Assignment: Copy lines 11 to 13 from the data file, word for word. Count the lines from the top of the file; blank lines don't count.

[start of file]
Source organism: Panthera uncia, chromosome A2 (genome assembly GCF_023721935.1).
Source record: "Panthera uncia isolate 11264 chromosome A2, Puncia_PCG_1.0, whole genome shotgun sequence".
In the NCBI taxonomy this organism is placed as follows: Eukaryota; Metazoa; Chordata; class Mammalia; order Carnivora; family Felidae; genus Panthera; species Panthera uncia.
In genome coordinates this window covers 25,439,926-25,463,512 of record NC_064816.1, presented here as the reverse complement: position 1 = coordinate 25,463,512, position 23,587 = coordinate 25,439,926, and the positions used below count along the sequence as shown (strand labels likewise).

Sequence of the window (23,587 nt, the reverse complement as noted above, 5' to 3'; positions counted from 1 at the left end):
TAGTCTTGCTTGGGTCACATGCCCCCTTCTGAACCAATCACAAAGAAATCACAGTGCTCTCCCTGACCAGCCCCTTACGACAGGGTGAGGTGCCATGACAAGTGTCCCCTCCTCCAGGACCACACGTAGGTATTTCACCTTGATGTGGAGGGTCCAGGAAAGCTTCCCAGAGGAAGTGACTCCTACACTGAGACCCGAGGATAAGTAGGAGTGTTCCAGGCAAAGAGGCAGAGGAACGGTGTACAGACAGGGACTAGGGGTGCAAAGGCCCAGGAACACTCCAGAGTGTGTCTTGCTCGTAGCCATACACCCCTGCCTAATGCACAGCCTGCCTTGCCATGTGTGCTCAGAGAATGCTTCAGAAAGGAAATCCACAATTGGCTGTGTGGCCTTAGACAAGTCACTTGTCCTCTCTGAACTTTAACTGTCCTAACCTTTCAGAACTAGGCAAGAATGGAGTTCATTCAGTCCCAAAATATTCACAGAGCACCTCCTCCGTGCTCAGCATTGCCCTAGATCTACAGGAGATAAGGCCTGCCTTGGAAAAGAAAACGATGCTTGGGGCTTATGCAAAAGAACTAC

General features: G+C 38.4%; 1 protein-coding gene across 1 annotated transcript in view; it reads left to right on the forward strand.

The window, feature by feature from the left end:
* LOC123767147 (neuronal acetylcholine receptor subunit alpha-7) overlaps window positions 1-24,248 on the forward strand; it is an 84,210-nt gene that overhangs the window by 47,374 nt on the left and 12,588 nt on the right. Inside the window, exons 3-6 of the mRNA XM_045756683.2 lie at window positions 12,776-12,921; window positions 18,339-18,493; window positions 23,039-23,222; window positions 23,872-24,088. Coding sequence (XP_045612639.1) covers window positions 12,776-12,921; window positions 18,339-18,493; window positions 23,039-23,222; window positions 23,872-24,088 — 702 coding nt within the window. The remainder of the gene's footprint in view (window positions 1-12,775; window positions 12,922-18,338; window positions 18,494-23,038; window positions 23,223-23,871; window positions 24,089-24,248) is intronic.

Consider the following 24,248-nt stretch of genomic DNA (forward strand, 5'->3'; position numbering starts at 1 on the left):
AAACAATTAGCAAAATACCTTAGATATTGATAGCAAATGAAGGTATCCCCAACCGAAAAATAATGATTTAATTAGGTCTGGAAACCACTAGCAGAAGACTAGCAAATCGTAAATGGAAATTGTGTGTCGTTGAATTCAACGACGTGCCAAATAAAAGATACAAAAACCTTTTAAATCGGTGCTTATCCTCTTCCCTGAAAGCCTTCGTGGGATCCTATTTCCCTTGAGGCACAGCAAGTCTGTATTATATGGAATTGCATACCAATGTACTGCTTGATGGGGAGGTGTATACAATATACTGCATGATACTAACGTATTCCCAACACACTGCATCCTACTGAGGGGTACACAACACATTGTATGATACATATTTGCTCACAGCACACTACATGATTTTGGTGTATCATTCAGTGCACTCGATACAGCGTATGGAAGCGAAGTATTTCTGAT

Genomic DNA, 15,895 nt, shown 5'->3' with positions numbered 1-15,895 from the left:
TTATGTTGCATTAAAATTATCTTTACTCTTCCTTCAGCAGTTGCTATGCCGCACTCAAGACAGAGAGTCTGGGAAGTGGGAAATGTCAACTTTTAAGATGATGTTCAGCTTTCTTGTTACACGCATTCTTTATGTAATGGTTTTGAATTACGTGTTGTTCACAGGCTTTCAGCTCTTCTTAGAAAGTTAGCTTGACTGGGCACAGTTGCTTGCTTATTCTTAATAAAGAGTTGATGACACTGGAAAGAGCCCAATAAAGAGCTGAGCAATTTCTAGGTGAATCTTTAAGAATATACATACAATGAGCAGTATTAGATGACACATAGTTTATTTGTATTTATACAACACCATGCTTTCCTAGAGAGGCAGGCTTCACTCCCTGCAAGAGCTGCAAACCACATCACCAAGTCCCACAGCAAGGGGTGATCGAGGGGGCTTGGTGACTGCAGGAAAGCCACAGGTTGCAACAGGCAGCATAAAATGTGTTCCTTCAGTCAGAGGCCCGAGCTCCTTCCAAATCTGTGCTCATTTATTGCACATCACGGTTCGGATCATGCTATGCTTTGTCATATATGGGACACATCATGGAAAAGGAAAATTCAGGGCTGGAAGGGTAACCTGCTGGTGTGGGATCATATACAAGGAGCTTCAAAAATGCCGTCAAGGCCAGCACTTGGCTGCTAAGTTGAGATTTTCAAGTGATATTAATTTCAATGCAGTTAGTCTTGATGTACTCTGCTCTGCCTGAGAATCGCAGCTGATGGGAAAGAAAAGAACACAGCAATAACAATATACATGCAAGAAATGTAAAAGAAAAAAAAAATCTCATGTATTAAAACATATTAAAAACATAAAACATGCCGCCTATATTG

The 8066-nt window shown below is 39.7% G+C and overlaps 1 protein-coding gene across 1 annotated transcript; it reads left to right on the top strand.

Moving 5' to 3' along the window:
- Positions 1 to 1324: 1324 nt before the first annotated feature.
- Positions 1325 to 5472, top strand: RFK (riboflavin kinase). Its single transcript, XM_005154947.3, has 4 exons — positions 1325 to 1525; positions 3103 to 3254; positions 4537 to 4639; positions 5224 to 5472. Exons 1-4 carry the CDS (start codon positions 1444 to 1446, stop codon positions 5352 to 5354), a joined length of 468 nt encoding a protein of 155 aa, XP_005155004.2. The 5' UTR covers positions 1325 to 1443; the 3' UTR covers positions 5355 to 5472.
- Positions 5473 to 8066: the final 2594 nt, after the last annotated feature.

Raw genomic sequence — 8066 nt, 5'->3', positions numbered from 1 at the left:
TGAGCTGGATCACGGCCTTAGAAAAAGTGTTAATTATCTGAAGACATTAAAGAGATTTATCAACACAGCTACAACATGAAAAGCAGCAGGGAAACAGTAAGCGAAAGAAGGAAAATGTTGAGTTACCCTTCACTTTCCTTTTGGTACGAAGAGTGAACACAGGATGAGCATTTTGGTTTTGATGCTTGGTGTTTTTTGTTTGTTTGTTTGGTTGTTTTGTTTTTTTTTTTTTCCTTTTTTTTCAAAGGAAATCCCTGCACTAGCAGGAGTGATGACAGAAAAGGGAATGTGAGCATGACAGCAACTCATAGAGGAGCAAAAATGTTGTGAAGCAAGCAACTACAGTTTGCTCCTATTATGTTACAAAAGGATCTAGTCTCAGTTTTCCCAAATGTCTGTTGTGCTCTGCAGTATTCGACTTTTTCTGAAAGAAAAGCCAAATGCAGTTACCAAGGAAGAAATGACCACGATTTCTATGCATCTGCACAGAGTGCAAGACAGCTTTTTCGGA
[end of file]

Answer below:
AAACAATTAGCAAAATACCTTAGATATTGATAGCAAATGAAGGTATCCCCAACCGAAAAATAATGATTTAATTAGGTCTGGAAACCACTAGCAGAAGACTAGCAAATCGTAAATGGAAATTGTGTGTCGTTGAATTCAACGACGTGCCAAATAAAAGATACAAAAACCTTTTAAATCGGTGCTTATCCTCTTCCCTGAAAGCCTTCGTGGGATCCTATTTCCCTTGAGGCACAGCAAGTCTGTATTATATGGAATTGCATACCAATGTACTGCTTGATGGGGAGGTGTATACAATATACTGCATGATACTAACGTATTCCCAACACACTGCATCCTACTGAGGGGTACACAACACATTGTATGATACATATTTGCTCACAGCACACTACATGATTTTGGTGTATCATTCAGTGCACTCGATACAGCGTATGGAAGCGAAGTATTTCTGAT

Genomic DNA, 15,895 nt, shown 5'->3' with positions numbered 1-15,895 from the left:
TTATGTTGCATTAAAATTATCTTTACTCTTCCTTCAGCAGTTGCTATGCCGCACTCAAGACAGAGAGTCTGGGAAGTGGGAAATGTCAACTTTTAAGATGATGTTCAGCTTTCTTGTTACACGCATTCTTTATGTAATGGTTTTGAATTACGTGTTGTTCACAGGCTTTCAGCTCTTCTTAGAAAGTTAGCTTGACTGGGCACAGTTGCTTGCTTATTCTTAATAAAGAGTTGATGACACTGGAAAGAGCCCAATAAAGAGCTGAGCAATTTCTAGGTGAATCTTTAAGAATATACATACAATGAGCAGTATTAGATGACACATAGTTTATTTGTATTTATACAACACCATGCTTTCCTAGAGAGGCAGGCTTCACTCCCTGCAAGAGCTGCAAACCACATCACCAAGTCCCACAGCAAGGGGTGATCGAGGGGGCTTGGTGACTGCAGGAAAGCCACAGGTTGCAACAGGCAGCATAAAATGTGTTCCTTCAGTCAGAGGCCCGAGCTCCTTCCAAATCTGTGCTCATTTATTGCACATCACGGTTCGGATCATGCTATGCTTTGTCATATATGGGACACATCATGGAAAAGGAAAATTCAGGGCTGGAAGGGTAACCTGCTGGTGTGGGATCATATACAAGGAGCTTCAAAAATGCCGTCAAGGCCAGCACTTGGCTGCTAAGTTGAGATTTTCAAGTGATATTAATTTCAATGCAGTTAGTCTTGATGTACTCTGCTCTGCCTGAGAATCGCAGCTGATGGGAAAGAAAAGAACACAGCAATAACAATATACATGCAAGAAATGTAAAAGAAAAAAAAAATCTCATGTATTAAAACATATTAAAAACATAAAACATGCCGCCTATATTG